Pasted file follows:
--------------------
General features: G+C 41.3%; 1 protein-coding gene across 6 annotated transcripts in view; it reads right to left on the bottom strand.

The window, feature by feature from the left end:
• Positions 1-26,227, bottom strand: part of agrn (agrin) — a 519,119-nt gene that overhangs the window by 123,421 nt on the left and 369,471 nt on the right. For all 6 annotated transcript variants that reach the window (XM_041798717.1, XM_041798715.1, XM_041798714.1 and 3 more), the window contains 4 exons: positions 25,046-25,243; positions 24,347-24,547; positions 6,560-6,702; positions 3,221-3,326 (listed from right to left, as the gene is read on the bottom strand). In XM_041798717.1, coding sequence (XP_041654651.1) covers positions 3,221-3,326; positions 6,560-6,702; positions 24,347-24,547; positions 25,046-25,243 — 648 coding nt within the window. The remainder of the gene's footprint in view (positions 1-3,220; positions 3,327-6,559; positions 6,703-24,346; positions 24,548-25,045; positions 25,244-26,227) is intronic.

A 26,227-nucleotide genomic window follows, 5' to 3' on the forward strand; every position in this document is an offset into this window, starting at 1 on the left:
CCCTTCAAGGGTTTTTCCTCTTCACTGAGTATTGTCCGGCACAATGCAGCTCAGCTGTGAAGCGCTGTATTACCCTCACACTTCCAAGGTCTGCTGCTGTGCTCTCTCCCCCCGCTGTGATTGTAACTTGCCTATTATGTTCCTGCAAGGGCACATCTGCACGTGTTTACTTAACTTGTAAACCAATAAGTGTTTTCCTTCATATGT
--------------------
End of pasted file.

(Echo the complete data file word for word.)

General features: G+C 41.3%; 1 protein-coding gene across 6 annotated transcripts in view; it reads right to left on the bottom strand.

The window, feature by feature from the left end:
• Positions 1-26,227, bottom strand: part of agrn (agrin) — a 519,119-nt gene that overhangs the window by 123,421 nt on the left and 369,471 nt on the right. For all 6 annotated transcript variants that reach the window (XM_041798717.1, XM_041798715.1, XM_041798714.1 and 3 more), the window contains 4 exons: positions 25,046-25,243; positions 24,347-24,547; positions 6,560-6,702; positions 3,221-3,326 (listed from right to left, as the gene is read on the bottom strand). In XM_041798717.1, coding sequence (XP_041654651.1) covers positions 3,221-3,326; positions 6,560-6,702; positions 24,347-24,547; positions 25,046-25,243 — 648 coding nt within the window. The remainder of the gene's footprint in view (positions 1-3,220; positions 3,327-6,559; positions 6,703-24,346; positions 24,548-25,045; positions 25,244-26,227) is intronic.

A 26,227-nucleotide genomic window follows, 5' to 3' on the forward strand; every position in this document is an offset into this window, starting at 1 on the left:
CCCTTCAAGGGTTTTTCCTCTTCACTGAGTATTGTCCGGCACAATGCAGCTCAGCTGTGAAGCGCTGTATTACCCTCACACTTCCAAGGTCTGCTGCTGTGCTCTCTCCCCCCGCTGTGATTGTAACTTGCCTATTATGTTCCTGCAAGGGCACATCTGCACGTGTTTACTTAACTTGTAAACCAATAAGTGTTTTCCTTCATATGT